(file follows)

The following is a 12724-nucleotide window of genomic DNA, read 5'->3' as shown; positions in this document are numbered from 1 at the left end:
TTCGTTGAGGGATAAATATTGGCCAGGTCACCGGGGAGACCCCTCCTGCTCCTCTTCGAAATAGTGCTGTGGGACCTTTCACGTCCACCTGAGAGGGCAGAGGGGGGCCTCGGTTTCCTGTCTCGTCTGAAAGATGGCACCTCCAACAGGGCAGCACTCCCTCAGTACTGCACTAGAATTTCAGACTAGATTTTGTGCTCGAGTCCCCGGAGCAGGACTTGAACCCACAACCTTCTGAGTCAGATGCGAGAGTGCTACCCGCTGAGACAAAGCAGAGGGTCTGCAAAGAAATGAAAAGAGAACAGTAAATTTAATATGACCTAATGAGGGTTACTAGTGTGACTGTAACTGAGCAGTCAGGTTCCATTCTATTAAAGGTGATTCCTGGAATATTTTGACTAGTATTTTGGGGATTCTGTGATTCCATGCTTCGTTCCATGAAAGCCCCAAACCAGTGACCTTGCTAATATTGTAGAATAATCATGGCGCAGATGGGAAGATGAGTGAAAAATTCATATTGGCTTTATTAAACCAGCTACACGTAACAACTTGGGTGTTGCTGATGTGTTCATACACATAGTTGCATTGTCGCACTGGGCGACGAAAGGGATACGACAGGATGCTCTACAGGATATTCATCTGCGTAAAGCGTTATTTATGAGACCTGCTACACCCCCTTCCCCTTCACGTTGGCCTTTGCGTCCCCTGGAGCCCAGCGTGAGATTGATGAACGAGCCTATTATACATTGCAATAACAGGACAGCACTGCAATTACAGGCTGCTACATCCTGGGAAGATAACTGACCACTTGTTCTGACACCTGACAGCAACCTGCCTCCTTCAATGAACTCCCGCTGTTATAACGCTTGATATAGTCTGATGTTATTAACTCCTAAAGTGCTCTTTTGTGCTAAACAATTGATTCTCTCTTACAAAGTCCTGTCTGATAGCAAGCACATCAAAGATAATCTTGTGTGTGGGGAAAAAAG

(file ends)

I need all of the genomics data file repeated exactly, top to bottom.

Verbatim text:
The following is a 12724-nucleotide window of genomic DNA, read 5'->3' as shown; positions in this document are numbered from 1 at the left end:
TTCGTTGAGGGATAAATATTGGCCAGGTCACCGGGGAGACCCCTCCTGCTCCTCTTCGAAATAGTGCTGTGGGACCTTTCACGTCCACCTGAGAGGGCAGAGGGGGGCCTCGGTTTCCTGTCTCGTCTGAAAGATGGCACCTCCAACAGGGCAGCACTCCCTCAGTACTGCACTAGAATTTCAGACTAGATTTTGTGCTCGAGTCCCCGGAGCAGGACTTGAACCCACAACCTTCTGAGTCAGATGCGAGAGTGCTACCCGCTGAGACAAAGCAGAGGGTCTGCAAAGAAATGAAAAGAGAACAGTAAATTTAATATGACCTAATGAGGGTTACTAGTGTGACTGTAACTGAGCAGTCAGGTTCCATTCTATTAAAGGTGATTCCTGGAATATTTTGACTAGTATTTTGGGGATTCTGTGATTCCATGCTTCGTTCCATGAAAGCCCCAAACCAGTGACCTTGCTAATATTGTAGAATAATCATGGCGCAGATGGGAAGATGAGTGAAAAATTCATATTGGCTTTATTAAACCAGCTACACGTAACAACTTGGGTGTTGCTGATGTGTTCATACACATAGTTGCATTGTCGCACTGGGCGACGAAAGGGATACGACAGGATGCTCTACAGGATATTCATCTGCGTAAAGCGTTATTTATGAGACCTGCTACACCCCCTTCCCCTTCACGTTGGCCTTTGCGTCCCCTGGAGCCCAGCGTGAGATTGATGAACGAGCCTATTATACATTGCAATAACAGGACAGCACTGCAATTACAGGCTGCTACATCCTGGGAAGATAACTGACCACTTGTTCTGACACCTGACAGCAACCTGCCTCCTTCAATGAACTCCCGCTGTTATAACGCTTGATATAGTCTGATGTTATTAACTCCTAAAGTGCTCTTTTGTGCTAAACAATTGATTCTCTCTTACAAAGTCCTGTCTGATAGCAAGCACATCAAAGATAATCTTGTGTGTGGGGAAAAAAG